Property tycoon Thomas Kwok found guilty on misconduct charge
His brother, also co-chair of famous Hong Kong property company cleared of all charges
Their company, Sun Hung Kai, built some of the tallest buildings in the city's celebrated skyline
Former Hong Kong government official convicted on several counts of misconduct in public office
A billionaire who jointly controls Asia’s biggest property development company and a former No. 2 official of Hong Kong were found guilty of conspiracy to commit misconduct in the city’s biggest corruption trial.
The tycoon, Thomas Kwok along with his younger brother, Raymond Kwok were accused of bribing Rafael Hui, the government official, in offenses spanning nearly a decade. The Kwok brothers, who rank 86th on the 2014 Forbes list of the world’s richest people, are co-chairs of the developer giant Sun Hung Kai, which is responsible for many of Hong Kong’s most iconic skyscrapers.
The main question during their trial was whether the brothers had bought the allegiance of Hui, Hong Kong’s former chief secretary.
After five days of deliberation, a Hong Kong High Court jury found the older Kwok guilty of bribing Hui between 2005 and 2007. Immediately after the verdict, Thomas Kwok resigned from his position at Sun Hung Kai, and his son, Adam Kwok was named the company’s next executive director.
Meanwhile, his younger brother, Raymond Kwok was cleared of all charges.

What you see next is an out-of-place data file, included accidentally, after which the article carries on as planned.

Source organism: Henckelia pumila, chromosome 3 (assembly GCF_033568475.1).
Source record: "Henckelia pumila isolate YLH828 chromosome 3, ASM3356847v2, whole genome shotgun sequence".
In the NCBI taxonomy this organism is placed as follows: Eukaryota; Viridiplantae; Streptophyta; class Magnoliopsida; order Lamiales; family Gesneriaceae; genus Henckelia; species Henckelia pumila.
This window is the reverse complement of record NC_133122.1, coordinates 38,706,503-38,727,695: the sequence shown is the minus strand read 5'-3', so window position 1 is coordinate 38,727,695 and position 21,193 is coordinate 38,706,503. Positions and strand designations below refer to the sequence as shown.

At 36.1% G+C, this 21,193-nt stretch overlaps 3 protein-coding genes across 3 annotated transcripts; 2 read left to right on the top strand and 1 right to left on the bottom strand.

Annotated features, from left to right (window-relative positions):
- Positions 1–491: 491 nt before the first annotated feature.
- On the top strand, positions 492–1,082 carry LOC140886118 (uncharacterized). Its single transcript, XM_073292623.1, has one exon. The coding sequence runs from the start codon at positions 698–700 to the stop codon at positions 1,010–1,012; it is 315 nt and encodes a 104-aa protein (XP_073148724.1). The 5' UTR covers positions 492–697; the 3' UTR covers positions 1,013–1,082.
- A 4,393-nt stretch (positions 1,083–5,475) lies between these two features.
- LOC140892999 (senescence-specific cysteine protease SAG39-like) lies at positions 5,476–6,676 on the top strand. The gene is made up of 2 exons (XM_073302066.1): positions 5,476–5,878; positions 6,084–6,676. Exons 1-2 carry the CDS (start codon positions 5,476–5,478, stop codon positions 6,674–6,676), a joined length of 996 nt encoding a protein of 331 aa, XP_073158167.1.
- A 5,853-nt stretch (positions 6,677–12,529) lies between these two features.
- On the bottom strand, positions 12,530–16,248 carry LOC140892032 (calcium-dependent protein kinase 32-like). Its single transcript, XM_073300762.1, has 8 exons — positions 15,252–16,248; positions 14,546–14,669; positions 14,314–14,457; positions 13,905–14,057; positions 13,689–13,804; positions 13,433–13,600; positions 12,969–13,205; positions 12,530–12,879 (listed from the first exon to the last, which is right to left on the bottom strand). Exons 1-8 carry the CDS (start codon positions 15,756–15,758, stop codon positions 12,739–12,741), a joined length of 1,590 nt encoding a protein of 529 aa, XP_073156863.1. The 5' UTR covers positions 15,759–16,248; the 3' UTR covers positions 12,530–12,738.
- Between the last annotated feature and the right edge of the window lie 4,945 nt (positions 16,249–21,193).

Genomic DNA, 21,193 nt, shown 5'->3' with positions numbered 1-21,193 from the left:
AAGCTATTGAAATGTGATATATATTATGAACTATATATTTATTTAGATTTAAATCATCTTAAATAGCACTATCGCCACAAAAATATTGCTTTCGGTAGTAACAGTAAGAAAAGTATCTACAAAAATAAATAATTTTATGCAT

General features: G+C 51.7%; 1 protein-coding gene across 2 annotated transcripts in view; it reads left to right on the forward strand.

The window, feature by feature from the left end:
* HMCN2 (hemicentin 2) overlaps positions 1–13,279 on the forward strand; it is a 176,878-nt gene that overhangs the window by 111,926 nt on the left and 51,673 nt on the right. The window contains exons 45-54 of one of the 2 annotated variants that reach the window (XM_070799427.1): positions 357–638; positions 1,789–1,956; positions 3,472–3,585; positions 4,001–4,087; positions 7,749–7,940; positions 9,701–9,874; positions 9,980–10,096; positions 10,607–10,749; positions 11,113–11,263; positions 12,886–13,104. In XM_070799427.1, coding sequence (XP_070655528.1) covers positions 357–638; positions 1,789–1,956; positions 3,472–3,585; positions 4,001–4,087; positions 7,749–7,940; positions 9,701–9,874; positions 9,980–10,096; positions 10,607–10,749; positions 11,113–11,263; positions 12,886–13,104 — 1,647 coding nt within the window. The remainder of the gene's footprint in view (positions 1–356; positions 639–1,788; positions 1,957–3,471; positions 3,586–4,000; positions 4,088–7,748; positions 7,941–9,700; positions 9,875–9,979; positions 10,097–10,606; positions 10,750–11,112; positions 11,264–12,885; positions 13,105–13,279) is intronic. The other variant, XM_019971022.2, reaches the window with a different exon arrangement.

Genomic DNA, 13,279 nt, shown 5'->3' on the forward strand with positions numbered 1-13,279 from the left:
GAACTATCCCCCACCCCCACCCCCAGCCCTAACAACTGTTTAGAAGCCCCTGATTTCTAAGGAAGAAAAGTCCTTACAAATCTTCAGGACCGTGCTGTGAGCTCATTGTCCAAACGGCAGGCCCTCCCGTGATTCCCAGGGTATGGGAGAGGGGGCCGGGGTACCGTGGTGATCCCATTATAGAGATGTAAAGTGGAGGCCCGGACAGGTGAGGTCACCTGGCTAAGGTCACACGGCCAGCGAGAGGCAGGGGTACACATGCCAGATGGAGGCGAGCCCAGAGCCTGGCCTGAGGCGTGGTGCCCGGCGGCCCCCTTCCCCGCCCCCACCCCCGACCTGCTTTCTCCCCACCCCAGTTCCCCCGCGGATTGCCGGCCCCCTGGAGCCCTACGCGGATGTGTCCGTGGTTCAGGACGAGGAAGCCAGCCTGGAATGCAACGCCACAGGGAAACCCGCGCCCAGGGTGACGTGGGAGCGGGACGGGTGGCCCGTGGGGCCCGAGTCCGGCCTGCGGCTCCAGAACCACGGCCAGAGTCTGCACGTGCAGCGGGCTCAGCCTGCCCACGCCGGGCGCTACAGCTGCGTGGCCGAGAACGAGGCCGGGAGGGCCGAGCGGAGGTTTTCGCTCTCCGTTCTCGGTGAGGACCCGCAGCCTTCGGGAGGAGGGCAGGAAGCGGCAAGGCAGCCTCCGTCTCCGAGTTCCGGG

Hui is the highest-ranking former official to face trial in Hong Kong. The court looked into whether Hui received monetary and housing benefits worth at least $4.3 million from the Kwoks in return for government decisions favorable to the company. The charges related to accepting rent-free apartments, unsecured loans and a consultancy agreement with the property company.
The jury found him guilty on three counts of misconduct in a public office, conspiracy to commit misconduct in public office and conspiracy to offer an advantage to a public servant.
The jury also found Thomas Chan, who was responsible for land acquisition at the company and Francis Kwan, a former Hong Kong Stock Exchange official, guilty for making a series of payments to Hui.
The sentencing hearing for the four who were convicted will be held Monday. Raymond Kwok was released from custody after his arrest in 2012.
As he left the court, Kwok said he had mixed feelings that he was free, but his brother had been found guilty.
The case caused a media frenzy in the city, where real estate is a local obsession. Sun Hung Kai, which helped to build some of the tallest buildings in the city’s celebrated skyline, contributed to the Kwok brothers’ estimated $18.3 billion fortune.
Hong Kong, a special administrative region of China, is considered to be one of the world’s least corrupt territories. According to Transparency International’s 2013 Corruptions Perceptions Index, Hong Kong is the 15th least corrupt territory in the world – with the United States, by comparison, ranked 19th.
CNN’s Paul Armstrong contributed to this report.